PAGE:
Do you know who made your clothes?With the aim of improving the working conditions for fashion workers across the globe, the Fashion Revolution movement is urging consumers to ask their favourite brands “who made my clothes?”. The placards illustrate the need for transparency in the fashion industry to overcome poor working conditions and unethical practises throughout the supply chain.
In response, fashion brands with an ethical stance post pictures of workers holding placards saying “I made your clothes”.
The images are largely symbolic. Small brands producing garments in an artisan way may be able to post an image of the person who hand embroidered your dress. However, this one smiling face does not truly represent the reality in which there are usually lots of people involved in the making of each garment.
Why do we need transparency to achieve ethical practises in the industry?
Whilst many well-known brands have done a great job in auditing factories and putting demands on suppliers with regards to worker welfare, profit is still the main driver.
Most consumers want lower prices while retailers and factories want to grow their turnover and profits. Even with the best will in the world, compromises will have to be made in order to achieve both. The compromise is usually on the manufacturing side. Either through using cheaper materials, or through using factories or subcontractors that are less interested in worker welfare and pay minimum wages (which in most developing countries are far below the living wages).
The cost price of a garment includes VAT, retailers’ profit margin, freight, (duty), factory’s profit margin, fabric, labels, labour for cutting/sewing/steaming/packaging, yarn and labour in the fields/fibre manufacturers among other things. One can imagine that if the retail price of a t-shirt is £3 and includes all the above, then the individual workers involved in producing will by default be paid very little.
Through demanding supply chain transparency, we as consumers put pressure on our favourite brands to remove the unfair practices. Depending on the perspective, you could call it management by fear of media exposure or a desire to more align with the customers’ requests. Whichever way you look at it, the results are similar: improvements in working practises.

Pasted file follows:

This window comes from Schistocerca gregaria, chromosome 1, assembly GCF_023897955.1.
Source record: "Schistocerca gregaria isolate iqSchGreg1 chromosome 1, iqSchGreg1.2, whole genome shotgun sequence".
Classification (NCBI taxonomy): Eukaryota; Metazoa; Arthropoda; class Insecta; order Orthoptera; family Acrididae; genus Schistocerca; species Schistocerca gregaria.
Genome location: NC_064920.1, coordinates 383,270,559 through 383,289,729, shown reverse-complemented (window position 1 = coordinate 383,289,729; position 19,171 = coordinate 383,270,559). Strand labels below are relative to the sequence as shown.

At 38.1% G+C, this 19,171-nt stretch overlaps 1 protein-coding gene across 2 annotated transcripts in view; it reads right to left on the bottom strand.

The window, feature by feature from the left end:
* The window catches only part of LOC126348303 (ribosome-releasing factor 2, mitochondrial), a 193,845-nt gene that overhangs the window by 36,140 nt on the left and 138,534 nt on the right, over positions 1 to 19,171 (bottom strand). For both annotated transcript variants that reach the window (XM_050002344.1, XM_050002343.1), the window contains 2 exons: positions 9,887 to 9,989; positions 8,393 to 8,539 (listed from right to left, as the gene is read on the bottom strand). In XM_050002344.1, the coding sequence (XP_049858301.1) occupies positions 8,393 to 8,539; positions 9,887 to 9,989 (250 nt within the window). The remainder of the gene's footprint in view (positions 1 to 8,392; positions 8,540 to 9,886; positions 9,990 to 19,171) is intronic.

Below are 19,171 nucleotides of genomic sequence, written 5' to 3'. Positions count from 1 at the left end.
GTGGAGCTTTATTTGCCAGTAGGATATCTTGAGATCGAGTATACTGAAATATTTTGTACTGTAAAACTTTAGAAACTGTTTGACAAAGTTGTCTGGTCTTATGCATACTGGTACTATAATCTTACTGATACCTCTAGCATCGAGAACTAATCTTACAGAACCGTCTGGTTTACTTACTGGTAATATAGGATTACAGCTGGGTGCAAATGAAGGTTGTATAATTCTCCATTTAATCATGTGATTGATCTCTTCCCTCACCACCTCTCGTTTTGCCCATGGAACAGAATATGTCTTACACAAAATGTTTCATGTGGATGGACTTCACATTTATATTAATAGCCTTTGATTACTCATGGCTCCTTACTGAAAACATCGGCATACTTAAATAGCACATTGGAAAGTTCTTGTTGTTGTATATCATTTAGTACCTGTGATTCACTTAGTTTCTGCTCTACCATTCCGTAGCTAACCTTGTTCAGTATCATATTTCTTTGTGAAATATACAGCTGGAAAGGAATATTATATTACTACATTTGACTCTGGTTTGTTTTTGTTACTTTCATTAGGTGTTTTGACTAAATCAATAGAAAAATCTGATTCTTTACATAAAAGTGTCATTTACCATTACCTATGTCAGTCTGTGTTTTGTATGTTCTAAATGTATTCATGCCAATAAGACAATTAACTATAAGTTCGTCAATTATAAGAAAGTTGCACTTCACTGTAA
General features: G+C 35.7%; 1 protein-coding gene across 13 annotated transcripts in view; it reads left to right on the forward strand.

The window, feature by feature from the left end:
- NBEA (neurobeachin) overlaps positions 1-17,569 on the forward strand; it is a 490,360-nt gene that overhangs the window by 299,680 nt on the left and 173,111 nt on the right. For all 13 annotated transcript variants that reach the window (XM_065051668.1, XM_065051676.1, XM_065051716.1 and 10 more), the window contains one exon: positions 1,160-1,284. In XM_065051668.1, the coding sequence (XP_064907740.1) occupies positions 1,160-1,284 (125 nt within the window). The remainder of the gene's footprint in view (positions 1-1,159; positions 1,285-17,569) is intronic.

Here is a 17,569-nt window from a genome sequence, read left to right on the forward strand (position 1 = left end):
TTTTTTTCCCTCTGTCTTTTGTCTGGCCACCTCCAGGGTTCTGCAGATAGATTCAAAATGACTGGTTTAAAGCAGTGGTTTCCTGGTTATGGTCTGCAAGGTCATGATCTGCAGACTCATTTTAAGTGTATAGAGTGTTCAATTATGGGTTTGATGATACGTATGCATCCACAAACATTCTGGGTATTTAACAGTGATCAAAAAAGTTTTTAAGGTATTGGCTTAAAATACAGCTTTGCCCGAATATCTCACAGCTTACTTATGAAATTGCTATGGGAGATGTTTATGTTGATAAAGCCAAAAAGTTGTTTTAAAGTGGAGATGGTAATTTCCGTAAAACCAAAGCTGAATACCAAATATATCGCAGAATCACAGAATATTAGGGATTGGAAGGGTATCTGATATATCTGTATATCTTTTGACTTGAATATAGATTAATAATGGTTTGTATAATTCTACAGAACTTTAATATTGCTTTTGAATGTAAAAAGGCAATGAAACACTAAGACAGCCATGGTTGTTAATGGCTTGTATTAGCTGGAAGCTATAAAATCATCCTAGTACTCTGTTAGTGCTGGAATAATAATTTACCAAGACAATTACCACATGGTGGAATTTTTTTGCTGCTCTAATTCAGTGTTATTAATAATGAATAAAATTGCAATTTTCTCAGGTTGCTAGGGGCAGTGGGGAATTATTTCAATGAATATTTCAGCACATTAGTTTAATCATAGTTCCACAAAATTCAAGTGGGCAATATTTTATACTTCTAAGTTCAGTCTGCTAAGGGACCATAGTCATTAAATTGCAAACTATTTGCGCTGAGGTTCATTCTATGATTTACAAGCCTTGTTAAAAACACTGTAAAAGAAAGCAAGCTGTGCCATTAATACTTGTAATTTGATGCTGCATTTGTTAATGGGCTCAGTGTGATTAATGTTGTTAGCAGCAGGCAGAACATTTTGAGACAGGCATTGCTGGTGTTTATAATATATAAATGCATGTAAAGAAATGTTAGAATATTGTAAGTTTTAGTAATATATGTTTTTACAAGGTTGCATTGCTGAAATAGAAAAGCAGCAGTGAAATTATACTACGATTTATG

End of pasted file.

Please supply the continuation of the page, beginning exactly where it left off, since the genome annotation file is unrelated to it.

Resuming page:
It is worth noting, that if a retailer decides not to publish the details of their suppliers, this doesn’t necessarily mean that something is untoward. In many cases it will be to protect their ‘trade secrets’ from competitors, which is a reasonable concern. What we can then demand is, that they at least have full visibility themselves.
Ethical fashion brands are founded on a wish to treat everyone on the supply chain well. This includes good working conditions, respecting the rights of the workers and paying them a living wage. Given these are the founding principles of the ethical brands and this is what they are passionate about, you can hopefully trust that they are already doing everything in their power to live up to their promises.
Ethical fashion is important for those of us who want a world where all humans (and animals) are treated fairly and have a good quality of life.
The ethical fashion brands are leading the way for the rest of the industry – especially the fast-fashion and discount brands – by raising the bar and setting a new norm.
We, VILDNIS, are proud to be a part of this movement!
CAPTION: Seamstresses in one of the factories making our products.